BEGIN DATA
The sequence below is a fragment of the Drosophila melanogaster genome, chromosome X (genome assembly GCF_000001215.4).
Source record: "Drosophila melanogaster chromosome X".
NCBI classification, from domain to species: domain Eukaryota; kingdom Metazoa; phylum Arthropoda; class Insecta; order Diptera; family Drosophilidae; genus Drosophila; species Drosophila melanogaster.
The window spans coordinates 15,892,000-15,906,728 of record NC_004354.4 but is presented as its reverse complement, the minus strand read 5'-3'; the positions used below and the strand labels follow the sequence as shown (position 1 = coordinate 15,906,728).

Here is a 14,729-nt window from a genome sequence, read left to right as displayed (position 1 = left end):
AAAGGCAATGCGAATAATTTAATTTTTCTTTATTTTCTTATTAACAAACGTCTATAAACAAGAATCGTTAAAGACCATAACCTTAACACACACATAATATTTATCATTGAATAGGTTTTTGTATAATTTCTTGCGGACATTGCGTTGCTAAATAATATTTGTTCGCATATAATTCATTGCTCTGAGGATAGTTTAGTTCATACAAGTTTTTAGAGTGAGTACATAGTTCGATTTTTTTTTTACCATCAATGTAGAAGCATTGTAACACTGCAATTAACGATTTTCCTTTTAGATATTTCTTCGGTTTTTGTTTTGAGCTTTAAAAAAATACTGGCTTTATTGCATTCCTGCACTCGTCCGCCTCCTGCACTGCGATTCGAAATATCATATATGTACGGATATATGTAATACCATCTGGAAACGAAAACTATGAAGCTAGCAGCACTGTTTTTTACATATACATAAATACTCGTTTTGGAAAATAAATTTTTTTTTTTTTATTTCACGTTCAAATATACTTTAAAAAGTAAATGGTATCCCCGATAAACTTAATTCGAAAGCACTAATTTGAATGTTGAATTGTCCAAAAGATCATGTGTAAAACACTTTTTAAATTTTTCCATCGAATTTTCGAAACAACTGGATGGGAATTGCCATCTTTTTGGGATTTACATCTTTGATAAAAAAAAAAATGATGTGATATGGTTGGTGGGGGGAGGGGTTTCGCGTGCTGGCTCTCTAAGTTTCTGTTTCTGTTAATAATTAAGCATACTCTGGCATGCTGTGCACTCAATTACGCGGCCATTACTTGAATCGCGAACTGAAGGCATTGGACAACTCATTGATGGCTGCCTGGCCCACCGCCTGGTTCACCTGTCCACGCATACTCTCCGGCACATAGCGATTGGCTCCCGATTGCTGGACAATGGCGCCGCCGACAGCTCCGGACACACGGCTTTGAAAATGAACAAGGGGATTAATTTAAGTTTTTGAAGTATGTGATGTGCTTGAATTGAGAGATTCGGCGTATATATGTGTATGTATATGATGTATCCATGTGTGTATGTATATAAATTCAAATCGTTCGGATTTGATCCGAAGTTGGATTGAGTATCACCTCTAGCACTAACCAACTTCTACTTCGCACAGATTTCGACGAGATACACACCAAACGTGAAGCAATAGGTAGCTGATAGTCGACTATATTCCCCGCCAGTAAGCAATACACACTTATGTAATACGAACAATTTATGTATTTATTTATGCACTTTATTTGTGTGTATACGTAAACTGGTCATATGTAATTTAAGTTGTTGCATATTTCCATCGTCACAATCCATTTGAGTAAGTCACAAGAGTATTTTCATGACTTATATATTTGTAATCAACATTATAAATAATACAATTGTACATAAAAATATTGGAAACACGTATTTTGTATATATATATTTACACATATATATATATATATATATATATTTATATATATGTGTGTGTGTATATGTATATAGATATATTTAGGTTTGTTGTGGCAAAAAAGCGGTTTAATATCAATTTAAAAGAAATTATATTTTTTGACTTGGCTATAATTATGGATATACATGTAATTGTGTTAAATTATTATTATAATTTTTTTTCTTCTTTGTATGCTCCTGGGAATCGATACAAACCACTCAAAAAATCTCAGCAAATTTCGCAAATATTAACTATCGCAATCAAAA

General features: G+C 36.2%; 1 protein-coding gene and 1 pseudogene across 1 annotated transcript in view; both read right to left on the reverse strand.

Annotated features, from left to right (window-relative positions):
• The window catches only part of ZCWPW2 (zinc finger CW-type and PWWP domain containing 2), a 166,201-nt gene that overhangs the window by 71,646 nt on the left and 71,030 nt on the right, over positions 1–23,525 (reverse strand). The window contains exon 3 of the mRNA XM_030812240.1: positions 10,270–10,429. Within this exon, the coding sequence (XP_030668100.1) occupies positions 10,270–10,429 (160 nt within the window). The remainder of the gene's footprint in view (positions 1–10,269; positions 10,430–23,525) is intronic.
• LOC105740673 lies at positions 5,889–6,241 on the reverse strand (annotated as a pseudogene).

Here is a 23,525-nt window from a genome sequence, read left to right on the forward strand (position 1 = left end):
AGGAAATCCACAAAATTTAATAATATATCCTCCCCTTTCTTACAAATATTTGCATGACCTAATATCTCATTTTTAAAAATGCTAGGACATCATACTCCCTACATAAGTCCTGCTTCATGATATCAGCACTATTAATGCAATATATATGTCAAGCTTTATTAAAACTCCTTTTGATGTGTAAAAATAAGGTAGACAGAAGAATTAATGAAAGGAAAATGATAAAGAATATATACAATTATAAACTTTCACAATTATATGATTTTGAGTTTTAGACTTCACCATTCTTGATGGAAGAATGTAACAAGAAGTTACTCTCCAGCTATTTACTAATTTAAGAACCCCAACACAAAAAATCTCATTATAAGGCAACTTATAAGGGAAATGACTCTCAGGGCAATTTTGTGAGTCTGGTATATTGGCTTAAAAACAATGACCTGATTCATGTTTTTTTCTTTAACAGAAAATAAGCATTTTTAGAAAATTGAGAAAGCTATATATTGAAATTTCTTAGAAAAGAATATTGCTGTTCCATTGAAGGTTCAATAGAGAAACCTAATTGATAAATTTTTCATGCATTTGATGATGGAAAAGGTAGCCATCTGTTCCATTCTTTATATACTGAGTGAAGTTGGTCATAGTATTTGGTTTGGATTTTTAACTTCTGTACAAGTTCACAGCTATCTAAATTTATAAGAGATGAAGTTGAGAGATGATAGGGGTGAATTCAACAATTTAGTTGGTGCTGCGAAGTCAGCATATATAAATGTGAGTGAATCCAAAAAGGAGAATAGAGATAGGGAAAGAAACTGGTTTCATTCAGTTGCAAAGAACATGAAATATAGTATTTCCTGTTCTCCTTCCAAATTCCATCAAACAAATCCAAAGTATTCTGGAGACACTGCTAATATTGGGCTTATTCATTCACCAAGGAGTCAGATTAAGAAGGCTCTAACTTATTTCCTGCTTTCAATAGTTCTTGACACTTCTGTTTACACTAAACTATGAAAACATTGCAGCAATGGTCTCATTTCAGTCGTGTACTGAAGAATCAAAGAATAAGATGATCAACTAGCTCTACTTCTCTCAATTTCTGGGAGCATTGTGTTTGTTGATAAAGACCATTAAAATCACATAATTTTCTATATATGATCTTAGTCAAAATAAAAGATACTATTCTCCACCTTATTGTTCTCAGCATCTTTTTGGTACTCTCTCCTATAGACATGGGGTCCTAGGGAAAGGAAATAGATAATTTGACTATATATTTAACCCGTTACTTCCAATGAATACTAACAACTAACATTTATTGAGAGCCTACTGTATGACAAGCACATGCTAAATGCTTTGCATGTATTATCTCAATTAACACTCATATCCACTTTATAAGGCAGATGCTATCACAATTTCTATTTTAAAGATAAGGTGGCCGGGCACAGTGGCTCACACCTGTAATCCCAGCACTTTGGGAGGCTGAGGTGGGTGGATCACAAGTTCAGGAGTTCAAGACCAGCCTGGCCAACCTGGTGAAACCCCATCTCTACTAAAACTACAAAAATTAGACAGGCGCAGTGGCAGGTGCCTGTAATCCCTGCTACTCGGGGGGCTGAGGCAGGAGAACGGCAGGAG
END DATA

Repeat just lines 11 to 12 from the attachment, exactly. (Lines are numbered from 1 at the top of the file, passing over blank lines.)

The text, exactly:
Here is a 23,525-nt window from a genome sequence, read left to right on the forward strand (position 1 = left end):
AGGAAATCCACAAAATTTAATAATATATCCTCCCCTTTCTTACAAATATTTGCATGACCTAATATCTCATTTTTAAAAATGCTAGGACATCATACTCCCTACATAAGTCCTGCTTCATGATATCAGCACTATTAATGCAATATATATGTCAAGCTTTATTAAAACTCCTTTTGATGTGTAAAAATAAGGTAGACAGAAGAATTAATGAAAGGAAAATGATAAAGAATATATACAATTATAAACTTTCACAATTATATGATTTTGAGTTTTAGACTTCACCATTCTTGATGGAAGAATGTAACAAGAAGTTACTCTCCAGCTATTTACTAATTTAAGAACCCCAACACAAAAAATCTCATTATAAGGCAACTTATAAGGGAAATGACTCTCAGGGCAATTTTGTGAGTCTGGTATATTGGCTTAAAAACAATGACCTGATTCATGTTTTTTTCTTTAACAGAAAATAAGCATTTTTAGAAAATTGAGAAAGCTATATATTGAAATTTCTTAGAAAAGAATATTGCTGTTCCATTGAAGGTTCAATAGAGAAACCTAATTGATAAATTTTTCATGCATTTGATGATGGAAAAGGTAGCCATCTGTTCCATTCTTTATATACTGAGTGAAGTTGGTCATAGTATTTGGTTTGGATTTTTAACTTCTGTACAAGTTCACAGCTATCTAAATTTATAAGAGATGAAGTTGAGAGATGATAGGGGTGAATTCAACAATTTAGTTGGTGCTGCGAAGTCAGCATATATAAATGTGAGTGAATCCAAAAAGGAGAATAGAGATAGGGAAAGAAACTGGTTTCATTCAGTTGCAAAGAACATGAAATATAGTATTTCCTGTTCTCCTTCCAAATTCCATCAAACAAATCCAAAGTATTCTGGAGACACTGCTAATATTGGGCTTATTCATTCACCAAGGAGTCAGATTAAGAAGGCTCTAACTTATTTCCTGCTTTCAATAGTTCTTGACACTTCTGTTTACACTAAACTATGAAAACATTGCAGCAATGGTCTCATTTCAGTCGTGTACTGAAGAATCAAAGAATAAGATGATCAACTAGCTCTACTTCTCTCAATTTCTGGGAGCATTGTGTTTGTTGATAAAGACCATTAAAATCACATAATTTTCTATATATGATCTTAGTCAAAATAAAAGATACTATTCTCCACCTTATTGTTCTCAGCATCTTTTTGGTACTCTCTCCTATAGACATGGGGTCCTAGGGAAAGGAAATAGATAATTTGACTATATATTTAACCCGTTACTTCCAATGAATACTAACAACTAACATTTATTGAGAGCCTACTGTATGACAAGCACATGCTAAATGCTTTGCATGTATTATCTCAATTAACACTCATATCCACTTTATAAGGCAGATGCTATCACAATTTCTATTTTAAAGATAAGGTGGCCGGGCACAGTGGCTCACACCTGTAATCCCAGCACTTTGGGAGGCTGAGGTGGGTGGATCACAAGTTCAGGAGTTCAAGACCAGCCTGGCCAACCTGGTGAAACCCCATCTCTACTAAAACTACAAAAATTAGACAGGCGCAGTGGCAGGTGCCTGTAATCCCTGCTACTCGGGGGGCTGAGGCAGGAGAACGGCAGGAG